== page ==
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Govt in mining diversification drive

 

Mining Minister Lebohang Thotanyana
Mining Minister Lebohang Thotanyana

Bereng Mpaki

THE government is working towards diversifying the mining sector beyond diamonds, with mineral exploration activities already underway.

According to Mining Minister Lebohang Thotanyana, while diamond mining remained the cash cow of Lesotho’s mining sector, the government was exploring the exploitation of other mineral resources for the country’s economic development.

The minister made the remark in Berea on Friday as he kick-started a countrywide roadshow to outline the government’s strategy for the mining industry as outlined in the Minerals and Mines Policy.

The policy provides a strategic direction for managing the exploitation of the country’s mineral resources to ensure the sector contributes to socio-economic development and transformation.

Addressing stakeholders that included community leaders such as area chiefs, the business community and government representatives among others, Mr Thotanyana said one of the key themes in the Minerals and Mines Policy was mineral exploration.

“Lesotho mostly depends on diamond mining. Our mining sector consists of 96 percent diamond mining while four percent comes from industrial minerals,” he said.

“One of the main themes of the Minerals and Mining Policy is to establish whether Lesotho has other minerals apart from diamonds. We also cannot neglect diamond mining which is very important for us.”

Mr Thotanyana said the government was intensifying efforts to explore other mineral resources.

“We have about three projects geared towards mineral exploration in the country. The first one is called Lesotho Geochemical Mapping in which we are looking for 23 elements from around the country. Geologists are travelling around the country collecting soil samples for testing,” he said.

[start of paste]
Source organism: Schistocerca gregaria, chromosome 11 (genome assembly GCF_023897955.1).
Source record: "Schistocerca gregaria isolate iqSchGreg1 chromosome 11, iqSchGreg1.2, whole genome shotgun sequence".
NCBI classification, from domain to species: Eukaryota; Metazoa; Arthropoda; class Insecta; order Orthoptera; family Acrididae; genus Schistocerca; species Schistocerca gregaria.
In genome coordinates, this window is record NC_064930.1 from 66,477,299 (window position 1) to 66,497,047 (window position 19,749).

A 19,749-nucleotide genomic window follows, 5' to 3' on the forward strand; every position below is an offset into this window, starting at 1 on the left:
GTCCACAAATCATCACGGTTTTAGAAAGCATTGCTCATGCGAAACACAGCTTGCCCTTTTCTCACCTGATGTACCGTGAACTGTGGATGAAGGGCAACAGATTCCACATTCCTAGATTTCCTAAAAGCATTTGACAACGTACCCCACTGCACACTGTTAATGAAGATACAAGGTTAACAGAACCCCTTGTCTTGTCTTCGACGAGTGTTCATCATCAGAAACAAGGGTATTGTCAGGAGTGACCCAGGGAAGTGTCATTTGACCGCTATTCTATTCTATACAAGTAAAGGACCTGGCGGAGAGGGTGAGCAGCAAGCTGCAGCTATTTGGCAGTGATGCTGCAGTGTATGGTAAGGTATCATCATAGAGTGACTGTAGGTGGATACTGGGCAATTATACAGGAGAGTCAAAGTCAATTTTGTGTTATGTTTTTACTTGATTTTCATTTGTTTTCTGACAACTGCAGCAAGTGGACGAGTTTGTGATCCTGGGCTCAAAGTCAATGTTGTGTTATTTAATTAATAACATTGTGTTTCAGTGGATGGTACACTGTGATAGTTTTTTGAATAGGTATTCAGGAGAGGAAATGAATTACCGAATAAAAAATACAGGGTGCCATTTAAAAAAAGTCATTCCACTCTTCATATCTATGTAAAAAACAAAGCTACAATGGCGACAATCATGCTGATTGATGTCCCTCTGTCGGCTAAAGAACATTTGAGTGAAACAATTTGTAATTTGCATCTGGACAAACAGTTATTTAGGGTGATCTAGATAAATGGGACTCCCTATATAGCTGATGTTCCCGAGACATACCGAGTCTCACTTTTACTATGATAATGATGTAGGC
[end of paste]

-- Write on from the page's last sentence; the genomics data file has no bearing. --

“The other project is being undertaken in collaboration with the government of Japan, and it is called Remote Sensing. The project uses satellite technology from space, and they can pinpoint areas which have the potential of bearing mineral deposits. Our geologists then follow up by collecting soil samples in the identified areas.”

The minister added: “In the past two weeks, a delegation from our ministry visited the People’s Republic of China to sign an agreement with the government to send a team to help us with our mineral exploration activities.”

Mr Thotanyana said they had reason to believe there were a number of undiscovered mineral resources in the country including gold, titanium, rare earth metals and coal among others.

“We believe there are more mineral resources in this country than meets the eye, and our preliminary investigations indicate there are possibilities for the existence of gold, titanium, rare earth minerals and coals,” he said.

“These exploration efforts are necessary to determine the extent to which these minerals occur to determine if they can be mined. These initiatives are important in our quest as the government to fight hunger among the people.”

Turning to the diamond sector, the minister said Lesotho had the highest concentration of kimberlite intrusions than any other country.

“We have identified 405 places which have diamond-bearing ground. Every day, we discover new places. Lesotho is ranked number nine globally in the production of diamonds, and it is our dream that by 2020, we would have improved to number five,” he said.

“However, it must be clear the type of diamonds we produce are not measured in terms of quantity but on the quality. For example, you may find that one carat from elsewhere is sold for just over US$140 (about M2 039), but one carat from Lesotho is sold for over US$2 500 on average.”

 

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